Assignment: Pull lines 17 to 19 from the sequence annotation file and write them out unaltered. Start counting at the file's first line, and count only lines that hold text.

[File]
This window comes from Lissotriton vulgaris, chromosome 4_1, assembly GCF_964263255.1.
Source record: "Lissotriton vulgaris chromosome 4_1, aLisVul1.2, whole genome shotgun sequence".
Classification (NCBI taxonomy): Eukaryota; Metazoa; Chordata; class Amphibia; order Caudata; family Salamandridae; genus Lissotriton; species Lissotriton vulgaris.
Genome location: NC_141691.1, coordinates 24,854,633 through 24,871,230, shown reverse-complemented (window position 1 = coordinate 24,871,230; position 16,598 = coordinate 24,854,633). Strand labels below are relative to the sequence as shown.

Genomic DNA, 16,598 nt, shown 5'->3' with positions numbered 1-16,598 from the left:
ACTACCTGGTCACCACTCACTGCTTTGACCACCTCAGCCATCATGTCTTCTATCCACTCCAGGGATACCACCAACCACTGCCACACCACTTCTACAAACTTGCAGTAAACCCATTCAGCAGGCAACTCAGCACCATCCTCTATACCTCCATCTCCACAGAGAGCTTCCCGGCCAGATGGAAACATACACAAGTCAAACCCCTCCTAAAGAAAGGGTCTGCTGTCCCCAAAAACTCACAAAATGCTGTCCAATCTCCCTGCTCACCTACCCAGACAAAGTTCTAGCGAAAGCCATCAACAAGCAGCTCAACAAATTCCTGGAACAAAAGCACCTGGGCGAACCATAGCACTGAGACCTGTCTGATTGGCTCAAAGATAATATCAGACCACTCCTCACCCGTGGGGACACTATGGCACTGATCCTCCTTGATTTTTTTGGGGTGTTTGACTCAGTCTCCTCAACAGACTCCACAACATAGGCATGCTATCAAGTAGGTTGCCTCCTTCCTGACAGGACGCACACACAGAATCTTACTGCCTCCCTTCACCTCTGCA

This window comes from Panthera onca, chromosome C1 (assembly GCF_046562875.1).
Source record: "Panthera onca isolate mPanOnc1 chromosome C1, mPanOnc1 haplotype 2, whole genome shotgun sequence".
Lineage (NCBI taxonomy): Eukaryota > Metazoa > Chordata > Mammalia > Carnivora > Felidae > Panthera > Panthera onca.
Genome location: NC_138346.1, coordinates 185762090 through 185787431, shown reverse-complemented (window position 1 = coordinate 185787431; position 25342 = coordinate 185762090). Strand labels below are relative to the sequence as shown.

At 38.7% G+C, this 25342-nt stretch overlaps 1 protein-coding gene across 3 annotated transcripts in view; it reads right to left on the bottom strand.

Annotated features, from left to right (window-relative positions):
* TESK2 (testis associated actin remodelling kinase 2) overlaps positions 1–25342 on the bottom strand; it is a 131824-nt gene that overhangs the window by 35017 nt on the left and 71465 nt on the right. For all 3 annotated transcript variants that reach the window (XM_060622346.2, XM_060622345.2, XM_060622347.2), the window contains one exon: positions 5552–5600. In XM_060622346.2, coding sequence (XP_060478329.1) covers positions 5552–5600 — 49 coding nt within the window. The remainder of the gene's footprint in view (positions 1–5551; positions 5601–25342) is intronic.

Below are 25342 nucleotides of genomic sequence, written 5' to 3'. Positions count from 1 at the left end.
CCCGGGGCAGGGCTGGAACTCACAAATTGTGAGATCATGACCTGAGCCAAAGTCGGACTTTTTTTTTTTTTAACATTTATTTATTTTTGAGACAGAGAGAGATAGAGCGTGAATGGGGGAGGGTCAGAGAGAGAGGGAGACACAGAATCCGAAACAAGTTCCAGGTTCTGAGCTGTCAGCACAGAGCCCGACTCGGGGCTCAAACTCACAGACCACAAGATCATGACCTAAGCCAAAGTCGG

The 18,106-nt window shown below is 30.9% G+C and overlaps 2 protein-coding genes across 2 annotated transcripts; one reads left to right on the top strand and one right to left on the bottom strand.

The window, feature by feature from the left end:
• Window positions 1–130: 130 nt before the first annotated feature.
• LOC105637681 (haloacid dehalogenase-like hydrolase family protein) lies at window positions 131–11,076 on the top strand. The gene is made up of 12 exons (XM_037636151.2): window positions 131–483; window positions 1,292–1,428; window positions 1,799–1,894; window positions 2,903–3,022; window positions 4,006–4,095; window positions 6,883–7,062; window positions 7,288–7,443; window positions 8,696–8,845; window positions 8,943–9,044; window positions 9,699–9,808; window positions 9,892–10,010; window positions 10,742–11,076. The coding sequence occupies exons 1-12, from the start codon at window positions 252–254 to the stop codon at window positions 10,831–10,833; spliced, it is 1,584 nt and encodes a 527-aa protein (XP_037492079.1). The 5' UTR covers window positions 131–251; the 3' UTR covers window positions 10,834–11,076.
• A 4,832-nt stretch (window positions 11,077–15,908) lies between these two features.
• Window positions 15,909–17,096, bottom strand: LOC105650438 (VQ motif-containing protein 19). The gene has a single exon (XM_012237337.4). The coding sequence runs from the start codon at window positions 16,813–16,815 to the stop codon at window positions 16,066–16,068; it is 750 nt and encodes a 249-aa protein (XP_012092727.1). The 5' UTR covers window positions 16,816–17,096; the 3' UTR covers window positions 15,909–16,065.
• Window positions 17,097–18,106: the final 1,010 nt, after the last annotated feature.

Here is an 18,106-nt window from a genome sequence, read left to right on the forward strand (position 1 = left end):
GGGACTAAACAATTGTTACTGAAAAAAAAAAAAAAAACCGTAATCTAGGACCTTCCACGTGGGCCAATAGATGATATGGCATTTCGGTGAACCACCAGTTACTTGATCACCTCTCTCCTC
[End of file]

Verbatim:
The window, feature by feature from the left end:
• Window positions 1–130: 130 nt before the first annotated feature.
• LOC105637681 (haloacid dehalogenase-like hydrolase family protein) lies at window positions 131–11,076 on the top strand. The gene is made up of 12 exons (XM_037636151.2): window positions 131–483; window positions 1,292–1,428; window positions 1,799–1,894; window positions 2,903–3,022; window positions 4,006–4,095; window positions 6,883–7,062; window positions 7,288–7,443; window positions 8,696–8,845; window positions 8,943–9,044; window positions 9,699–9,808; window positions 9,892–10,010; window positions 10,742–11,076. The coding sequence occupies exons 1-12, from the start codon at window positions 252–254 to the stop codon at window positions 10,831–10,833; spliced, it is 1,584 nt and encodes a 527-aa protein (XP_037492079.1). The 5' UTR covers window positions 131–251; the 3' UTR covers window positions 10,834–11,076.